POP GOES RELIGION: Faith and Culture in America
W Publishing Group
In the summer of 1986, Terry Mattingly was a journalist camped out in front of the elevators at a Denver hotel, hoping to catch the first interview with the city's new archbishop. "The rest of the media is waiting in the lobby and outside the building," he writes in the introduction to his new book, POP GOES RELIGION. "However, a source inside the archdiocese staff has told me when [Archbishop] Stafford plans to leave the hotel, and with that information, it was easy to figure out which elevator he would almost certainly be using. So I'm thinking that, if I play my cards right, when the elevator doors open I may be able to quietly steer this future prince around the corner into a conference room and get that interview. Then I might even be able to kindly point him toward a side door out of the hotel, helping him avoid the rest of the media hoard and, by the way, making my interview an exclusive. Reporters do things like that."
As Mattingly stood there, a vaguely familiar voice came from behind and asked, "Port Arthur Teen Club, right?" He turned around and there stood Rock and Roll Hall-of-Famer Billy J. Gibson, lead singer and guitarist for the trio ZZ Top. Mattingly met Gibson when he was a teenager in Texas in the early 1970s, hanging out at a local music club called the Port Arthur Teen Club and helping bands set up for their gigs. The hottest band in the area in those years was ZZ Top. Mattingly had used that connection a decade later to get past security and interview ZZ Top when they finally made it big. And though even more years had passed since then, Gibson remembered the erstwhile reporter.
At that moment, the elevator doors opened and two worlds collided. Gibson, in his trademark sunglasses and waist-length hair, and Stafford, in his priestly robes, eyed each other and Mattingly made a halting introduction. After chatting for a moment Gibson asked a question that could be construed as a mission statement for the book: "Wait a minute. You went from interviewing people like me to interviewing people like him?"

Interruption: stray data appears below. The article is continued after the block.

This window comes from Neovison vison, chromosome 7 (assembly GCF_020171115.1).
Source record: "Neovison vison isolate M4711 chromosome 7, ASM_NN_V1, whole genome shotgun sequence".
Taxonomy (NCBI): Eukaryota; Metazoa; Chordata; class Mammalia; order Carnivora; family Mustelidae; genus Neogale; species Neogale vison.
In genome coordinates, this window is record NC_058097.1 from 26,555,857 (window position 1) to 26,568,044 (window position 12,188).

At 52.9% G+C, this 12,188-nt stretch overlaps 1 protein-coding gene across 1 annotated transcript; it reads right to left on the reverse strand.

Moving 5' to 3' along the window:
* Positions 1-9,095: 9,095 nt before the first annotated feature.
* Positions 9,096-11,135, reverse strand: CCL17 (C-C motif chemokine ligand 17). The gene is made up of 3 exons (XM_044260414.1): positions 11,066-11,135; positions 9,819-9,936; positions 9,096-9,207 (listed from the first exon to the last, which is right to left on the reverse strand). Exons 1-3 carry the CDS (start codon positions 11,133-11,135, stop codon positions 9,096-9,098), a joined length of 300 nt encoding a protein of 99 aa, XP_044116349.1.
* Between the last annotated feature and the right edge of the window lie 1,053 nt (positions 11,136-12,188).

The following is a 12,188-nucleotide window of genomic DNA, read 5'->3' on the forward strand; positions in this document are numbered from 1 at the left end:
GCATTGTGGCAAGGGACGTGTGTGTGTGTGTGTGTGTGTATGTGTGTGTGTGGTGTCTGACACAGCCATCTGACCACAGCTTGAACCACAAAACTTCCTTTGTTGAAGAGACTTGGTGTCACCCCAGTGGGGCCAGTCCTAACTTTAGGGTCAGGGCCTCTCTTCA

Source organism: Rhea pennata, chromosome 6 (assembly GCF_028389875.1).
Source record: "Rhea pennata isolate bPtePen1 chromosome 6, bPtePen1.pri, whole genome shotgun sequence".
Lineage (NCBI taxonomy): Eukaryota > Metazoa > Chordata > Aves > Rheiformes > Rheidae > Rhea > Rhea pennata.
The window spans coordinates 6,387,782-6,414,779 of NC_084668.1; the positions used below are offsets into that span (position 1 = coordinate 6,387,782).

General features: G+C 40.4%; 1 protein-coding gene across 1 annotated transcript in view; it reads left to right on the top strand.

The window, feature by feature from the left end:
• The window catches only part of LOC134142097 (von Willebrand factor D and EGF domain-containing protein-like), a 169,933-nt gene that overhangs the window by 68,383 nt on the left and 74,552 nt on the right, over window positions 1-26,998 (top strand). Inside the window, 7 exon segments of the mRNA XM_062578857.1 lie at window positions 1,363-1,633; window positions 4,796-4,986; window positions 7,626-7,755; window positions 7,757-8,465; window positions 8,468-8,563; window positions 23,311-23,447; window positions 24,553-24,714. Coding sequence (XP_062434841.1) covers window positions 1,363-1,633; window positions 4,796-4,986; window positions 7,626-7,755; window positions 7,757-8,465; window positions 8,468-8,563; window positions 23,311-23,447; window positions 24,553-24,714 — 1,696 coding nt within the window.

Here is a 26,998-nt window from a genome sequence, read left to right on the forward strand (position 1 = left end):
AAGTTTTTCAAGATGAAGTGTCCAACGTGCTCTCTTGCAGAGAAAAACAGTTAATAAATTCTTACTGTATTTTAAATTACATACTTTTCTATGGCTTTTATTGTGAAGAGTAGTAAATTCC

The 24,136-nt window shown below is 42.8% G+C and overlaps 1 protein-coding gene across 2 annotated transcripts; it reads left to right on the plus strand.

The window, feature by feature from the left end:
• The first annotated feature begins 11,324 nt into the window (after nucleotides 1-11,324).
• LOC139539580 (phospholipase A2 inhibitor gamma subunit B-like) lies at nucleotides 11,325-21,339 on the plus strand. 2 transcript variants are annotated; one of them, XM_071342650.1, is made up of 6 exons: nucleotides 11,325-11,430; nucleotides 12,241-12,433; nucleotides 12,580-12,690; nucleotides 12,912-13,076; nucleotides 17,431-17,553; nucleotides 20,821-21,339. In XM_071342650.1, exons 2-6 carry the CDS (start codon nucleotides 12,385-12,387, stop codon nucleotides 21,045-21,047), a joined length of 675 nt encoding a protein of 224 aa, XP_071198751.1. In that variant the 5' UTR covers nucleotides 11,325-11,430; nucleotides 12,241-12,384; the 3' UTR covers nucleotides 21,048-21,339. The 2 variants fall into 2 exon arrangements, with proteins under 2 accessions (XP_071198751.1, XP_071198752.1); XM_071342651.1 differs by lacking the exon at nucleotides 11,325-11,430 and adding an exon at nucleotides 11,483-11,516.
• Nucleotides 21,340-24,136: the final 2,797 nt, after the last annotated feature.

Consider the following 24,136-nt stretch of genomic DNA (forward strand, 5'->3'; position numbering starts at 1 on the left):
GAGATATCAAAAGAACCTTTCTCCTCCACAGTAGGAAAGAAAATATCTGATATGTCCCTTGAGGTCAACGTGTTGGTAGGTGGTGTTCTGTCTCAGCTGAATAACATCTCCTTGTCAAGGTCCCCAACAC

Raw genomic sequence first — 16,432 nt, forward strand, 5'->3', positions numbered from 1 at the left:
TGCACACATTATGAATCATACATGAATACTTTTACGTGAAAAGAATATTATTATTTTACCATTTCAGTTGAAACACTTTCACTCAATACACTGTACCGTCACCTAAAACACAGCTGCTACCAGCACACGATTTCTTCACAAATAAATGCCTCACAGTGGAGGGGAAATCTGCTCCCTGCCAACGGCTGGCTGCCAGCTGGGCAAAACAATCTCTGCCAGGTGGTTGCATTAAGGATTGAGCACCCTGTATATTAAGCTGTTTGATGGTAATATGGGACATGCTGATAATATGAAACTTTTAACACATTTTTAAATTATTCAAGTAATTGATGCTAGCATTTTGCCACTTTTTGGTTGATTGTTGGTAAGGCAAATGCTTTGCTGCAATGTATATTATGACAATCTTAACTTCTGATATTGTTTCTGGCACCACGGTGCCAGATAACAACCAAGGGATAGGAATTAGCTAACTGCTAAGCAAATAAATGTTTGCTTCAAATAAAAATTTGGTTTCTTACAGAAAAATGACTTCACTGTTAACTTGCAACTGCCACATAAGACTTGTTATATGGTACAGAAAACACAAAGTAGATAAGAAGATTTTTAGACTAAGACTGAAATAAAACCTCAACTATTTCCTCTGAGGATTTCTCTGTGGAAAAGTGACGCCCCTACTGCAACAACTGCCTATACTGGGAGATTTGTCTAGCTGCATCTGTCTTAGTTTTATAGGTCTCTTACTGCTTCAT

"Yes I did, I said. It was an interesting career move. But, you see, I never stopped being interested in what rock stars and other entertainers had to say about issues of life and death, joy and sorrow, heaven and hell. I also become more and more interested in what all those archbishops and other mainstream religious leaders said --- or didn't say --- about the world of entertainment and pop culture," he writes.
Based on those two interests, Mattingly has carved a niche for himself with his syndicated column, "On Religion." Read in more than 350 papers worldwide, it covers the intersection of religion and culture, and POP GOES RELIGION is a collection of some of his most popular columns from the last several years. Divided into chapters dealing with music, movies, television and books, his short missives provide insight into everything from Lord of the Rings director Peter Jackson's take on the moral of the famous story to the popularity of Left Behind to the spirituality of Elvis. Here you'll find essays titled "Harry Potter and Free Will," "Oprah, Babe and Religious Liberty," and "George Lucas, the Force and God."
His columns are short and rarely involve significant analysis. Instead they provide a kind of survey course in pop culture appreciation for Christians. He specializes in throwing out thought-provoking ideas about the ways faith and pop culture are in tension and the ways they're not in tension. It's often the latter that's more surprising. For example, who do you think is TV's most popular Christian family? How about "The Simpsons"?
To those who scoff at this kind of faithful attention to pop culture, Mattingly points out that a typical modern American is much more likely to be exposed to a new religious insight or doctrine at the mall or the movie multiplex than in a traditional sanctuary. This is how modern Americans spend their time and money, and make their decisions. Day by day, they have evolved into mass-media disciples. "People are worshipping at all kinds of new altars," he writes. "Journalists and preachers cannot afford to ignore that."
--- Reviewed by Lisa Ann Cockrel
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